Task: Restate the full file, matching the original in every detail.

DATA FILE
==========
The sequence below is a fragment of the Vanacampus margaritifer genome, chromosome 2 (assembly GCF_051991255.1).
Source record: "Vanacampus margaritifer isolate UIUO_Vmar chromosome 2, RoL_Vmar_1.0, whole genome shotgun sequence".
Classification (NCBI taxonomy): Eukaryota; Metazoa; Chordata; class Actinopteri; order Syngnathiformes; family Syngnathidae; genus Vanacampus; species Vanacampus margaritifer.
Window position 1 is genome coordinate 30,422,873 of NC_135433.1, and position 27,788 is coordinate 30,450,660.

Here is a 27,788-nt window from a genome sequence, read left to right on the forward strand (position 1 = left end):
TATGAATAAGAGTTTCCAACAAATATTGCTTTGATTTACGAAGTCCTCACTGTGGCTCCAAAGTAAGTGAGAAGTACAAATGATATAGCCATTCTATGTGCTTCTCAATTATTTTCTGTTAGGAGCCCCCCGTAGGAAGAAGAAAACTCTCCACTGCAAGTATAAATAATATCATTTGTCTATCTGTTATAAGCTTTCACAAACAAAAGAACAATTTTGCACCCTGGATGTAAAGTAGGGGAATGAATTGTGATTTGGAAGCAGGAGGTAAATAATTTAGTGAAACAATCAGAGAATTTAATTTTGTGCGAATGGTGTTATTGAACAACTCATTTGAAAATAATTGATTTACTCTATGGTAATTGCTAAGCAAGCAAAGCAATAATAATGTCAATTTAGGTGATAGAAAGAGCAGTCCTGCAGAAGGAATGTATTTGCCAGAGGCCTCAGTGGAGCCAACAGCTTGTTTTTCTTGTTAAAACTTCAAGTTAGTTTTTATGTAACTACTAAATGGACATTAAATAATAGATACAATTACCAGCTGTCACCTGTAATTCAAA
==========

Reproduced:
The sequence below is a fragment of the Vanacampus margaritifer genome, chromosome 2 (assembly GCF_051991255.1).
Source record: "Vanacampus margaritifer isolate UIUO_Vmar chromosome 2, RoL_Vmar_1.0, whole genome shotgun sequence".
Classification (NCBI taxonomy): Eukaryota; Metazoa; Chordata; class Actinopteri; order Syngnathiformes; family Syngnathidae; genus Vanacampus; species Vanacampus margaritifer.
Window position 1 is genome coordinate 30,422,873 of NC_135433.1, and position 27,788 is coordinate 30,450,660.

Here is a 27,788-nt window from a genome sequence, read left to right on the forward strand (position 1 = left end):
TATGAATAAGAGTTTCCAACAAATATTGCTTTGATTTACGAAGTCCTCACTGTGGCTCCAAAGTAAGTGAGAAGTACAAATGATATAGCCATTCTATGTGCTTCTCAATTATTTTCTGTTAGGAGCCCCCCGTAGGAAGAAGAAAACTCTCCACTGCAAGTATAAATAATATCATTTGTCTATCTGTTATAAGCTTTCACAAACAAAAGAACAATTTTGCACCCTGGATGTAAAGTAGGGGAATGAATTGTGATTTGGAAGCAGGAGGTAAATAATTTAGTGAAACAATCAGAGAATTTAATTTTGTGCGAATGGTGTTATTGAACAACTCATTTGAAAATAATTGATTTACTCTATGGTAATTGCTAAGCAAGCAAAGCAATAATAATGTCAATTTAGGTGATAGAAAGAGCAGTCCTGCAGAAGGAATGTATTTGCCAGAGGCCTCAGTGGAGCCAACAGCTTGTTTTTCTTGTTAAAACTTCAAGTTAGTTTTTATGTAACTACTAAATGGACATTAAATAATAGATACAATTACCAGCTGTCACCTGTAATTCAAA